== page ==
In Blessed Are the Organized, Princeton University's Jeffrey Stout argues that democracy is imperiled: "The imbalance of power between ordinary citizens and the new ruling class has ... reached crisis proportions." He means crisis in the medical sense—the moment when the patient will either get better or die.
Stout's prescription? "[M]any more institutions and communities [must] commit themselves to getting democratically organized." We need to do a lot more old-fashioned, face-to-face organizing. More broadly, we need to engage the basic practices of democratic citizenship -- voting, but also listening to one another as we describe our struggles and our deepest concerns; peacefully assembling; and petitioning for redress of grievances.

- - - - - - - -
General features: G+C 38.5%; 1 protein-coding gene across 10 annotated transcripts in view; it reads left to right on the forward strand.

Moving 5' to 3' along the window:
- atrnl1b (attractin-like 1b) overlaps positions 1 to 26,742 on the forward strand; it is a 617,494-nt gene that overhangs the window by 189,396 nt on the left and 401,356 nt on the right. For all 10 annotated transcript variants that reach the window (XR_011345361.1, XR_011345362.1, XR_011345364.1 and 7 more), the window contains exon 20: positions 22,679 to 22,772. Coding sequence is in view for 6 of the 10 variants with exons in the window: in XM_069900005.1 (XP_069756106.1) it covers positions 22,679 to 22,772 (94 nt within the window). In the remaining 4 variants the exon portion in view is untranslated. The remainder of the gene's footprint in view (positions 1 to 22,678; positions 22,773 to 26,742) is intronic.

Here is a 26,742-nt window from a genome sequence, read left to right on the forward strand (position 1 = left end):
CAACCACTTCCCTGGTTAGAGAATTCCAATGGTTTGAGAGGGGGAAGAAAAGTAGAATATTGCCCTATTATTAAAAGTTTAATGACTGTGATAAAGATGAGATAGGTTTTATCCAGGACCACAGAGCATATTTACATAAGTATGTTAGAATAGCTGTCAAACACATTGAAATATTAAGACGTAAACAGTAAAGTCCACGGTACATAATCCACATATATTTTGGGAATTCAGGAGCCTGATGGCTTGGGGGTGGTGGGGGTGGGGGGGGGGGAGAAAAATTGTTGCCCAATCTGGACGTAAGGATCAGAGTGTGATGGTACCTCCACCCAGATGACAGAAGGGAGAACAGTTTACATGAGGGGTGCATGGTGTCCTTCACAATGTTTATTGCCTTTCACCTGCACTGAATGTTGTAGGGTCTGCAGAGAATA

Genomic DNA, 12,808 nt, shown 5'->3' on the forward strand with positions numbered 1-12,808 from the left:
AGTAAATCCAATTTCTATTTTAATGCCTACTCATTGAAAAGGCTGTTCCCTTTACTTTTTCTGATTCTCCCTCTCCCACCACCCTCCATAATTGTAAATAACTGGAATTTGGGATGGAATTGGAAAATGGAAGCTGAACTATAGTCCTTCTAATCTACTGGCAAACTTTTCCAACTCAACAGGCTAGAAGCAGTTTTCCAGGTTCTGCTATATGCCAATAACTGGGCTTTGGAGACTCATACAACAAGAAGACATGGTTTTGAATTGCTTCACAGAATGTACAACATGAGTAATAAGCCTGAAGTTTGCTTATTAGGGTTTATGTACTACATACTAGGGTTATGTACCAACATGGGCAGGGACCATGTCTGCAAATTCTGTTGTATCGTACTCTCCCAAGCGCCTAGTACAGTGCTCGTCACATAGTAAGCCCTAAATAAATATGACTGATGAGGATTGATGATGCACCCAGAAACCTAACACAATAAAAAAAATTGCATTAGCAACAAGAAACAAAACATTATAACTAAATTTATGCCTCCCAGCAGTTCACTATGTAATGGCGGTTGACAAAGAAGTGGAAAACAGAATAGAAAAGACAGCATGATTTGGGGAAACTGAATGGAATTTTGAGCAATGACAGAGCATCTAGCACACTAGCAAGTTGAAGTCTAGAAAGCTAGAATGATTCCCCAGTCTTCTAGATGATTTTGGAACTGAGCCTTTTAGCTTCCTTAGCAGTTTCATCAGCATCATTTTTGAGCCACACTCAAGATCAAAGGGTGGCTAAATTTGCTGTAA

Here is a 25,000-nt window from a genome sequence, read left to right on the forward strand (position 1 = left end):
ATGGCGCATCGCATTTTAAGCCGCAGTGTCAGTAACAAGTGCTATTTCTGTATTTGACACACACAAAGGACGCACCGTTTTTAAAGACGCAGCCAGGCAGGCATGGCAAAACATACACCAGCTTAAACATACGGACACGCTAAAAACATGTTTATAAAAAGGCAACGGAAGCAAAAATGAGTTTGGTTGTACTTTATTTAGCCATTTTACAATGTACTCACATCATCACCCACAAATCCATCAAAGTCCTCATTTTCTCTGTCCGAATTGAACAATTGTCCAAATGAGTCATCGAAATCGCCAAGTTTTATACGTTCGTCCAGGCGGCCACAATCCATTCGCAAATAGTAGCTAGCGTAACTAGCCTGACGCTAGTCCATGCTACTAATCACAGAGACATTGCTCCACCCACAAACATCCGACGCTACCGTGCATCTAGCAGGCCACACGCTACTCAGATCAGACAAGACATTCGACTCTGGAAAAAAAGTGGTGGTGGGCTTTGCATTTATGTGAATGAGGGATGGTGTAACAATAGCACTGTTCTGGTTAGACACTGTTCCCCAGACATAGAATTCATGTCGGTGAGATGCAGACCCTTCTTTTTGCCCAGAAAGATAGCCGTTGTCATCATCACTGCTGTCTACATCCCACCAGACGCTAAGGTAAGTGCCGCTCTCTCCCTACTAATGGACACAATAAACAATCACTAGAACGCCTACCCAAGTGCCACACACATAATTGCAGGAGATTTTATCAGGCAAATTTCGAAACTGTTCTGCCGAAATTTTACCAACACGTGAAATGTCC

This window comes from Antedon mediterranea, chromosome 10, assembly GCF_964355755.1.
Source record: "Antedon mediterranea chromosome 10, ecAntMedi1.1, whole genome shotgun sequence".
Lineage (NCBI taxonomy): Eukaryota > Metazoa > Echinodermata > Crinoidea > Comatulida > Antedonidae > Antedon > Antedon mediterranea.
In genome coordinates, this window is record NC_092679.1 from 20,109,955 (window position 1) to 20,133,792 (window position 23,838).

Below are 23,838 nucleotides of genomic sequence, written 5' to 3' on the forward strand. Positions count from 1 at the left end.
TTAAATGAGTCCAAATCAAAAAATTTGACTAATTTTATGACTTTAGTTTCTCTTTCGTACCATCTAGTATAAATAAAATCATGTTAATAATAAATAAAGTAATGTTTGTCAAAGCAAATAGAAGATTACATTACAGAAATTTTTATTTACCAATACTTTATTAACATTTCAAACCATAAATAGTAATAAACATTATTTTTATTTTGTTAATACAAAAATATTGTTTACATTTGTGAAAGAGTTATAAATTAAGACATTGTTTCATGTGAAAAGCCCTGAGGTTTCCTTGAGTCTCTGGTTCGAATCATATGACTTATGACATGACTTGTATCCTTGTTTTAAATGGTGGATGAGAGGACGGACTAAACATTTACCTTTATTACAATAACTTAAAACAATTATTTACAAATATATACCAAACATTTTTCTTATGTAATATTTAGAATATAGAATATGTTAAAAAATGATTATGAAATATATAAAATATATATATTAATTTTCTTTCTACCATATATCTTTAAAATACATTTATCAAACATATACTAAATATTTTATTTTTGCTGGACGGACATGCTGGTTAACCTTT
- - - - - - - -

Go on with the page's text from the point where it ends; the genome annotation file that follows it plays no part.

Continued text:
Stout offers portraits of effective grassroots organizing in places as diverse as post-Katrina New Orleans and Marin County, California. Stout finds a marvelous example of the democratic practice of assembly among Katrina survivors gathered in the Houston Astrodome. The scene there was "surreal." The PA system was dominated by celebrities such as T.D. Jakes, with his apolitical message about God's provision. Organizers realized that they needed to get microphones into someone else's hands. Eventually, a less famous pastor took a microphone and preached a different kind of sermon: "I believe God expects us to do our part of the work too ... So if you've been a leader in New Orleans ... come forward and have a conversation ... about what's happening, and about doing something." In that moment, the PA system was transformed into a means of genuinely public address. Here, Stout argues, "we see ... a motley collection of displaced citizens reconstructing the rudiments of a democratic culture on the fly."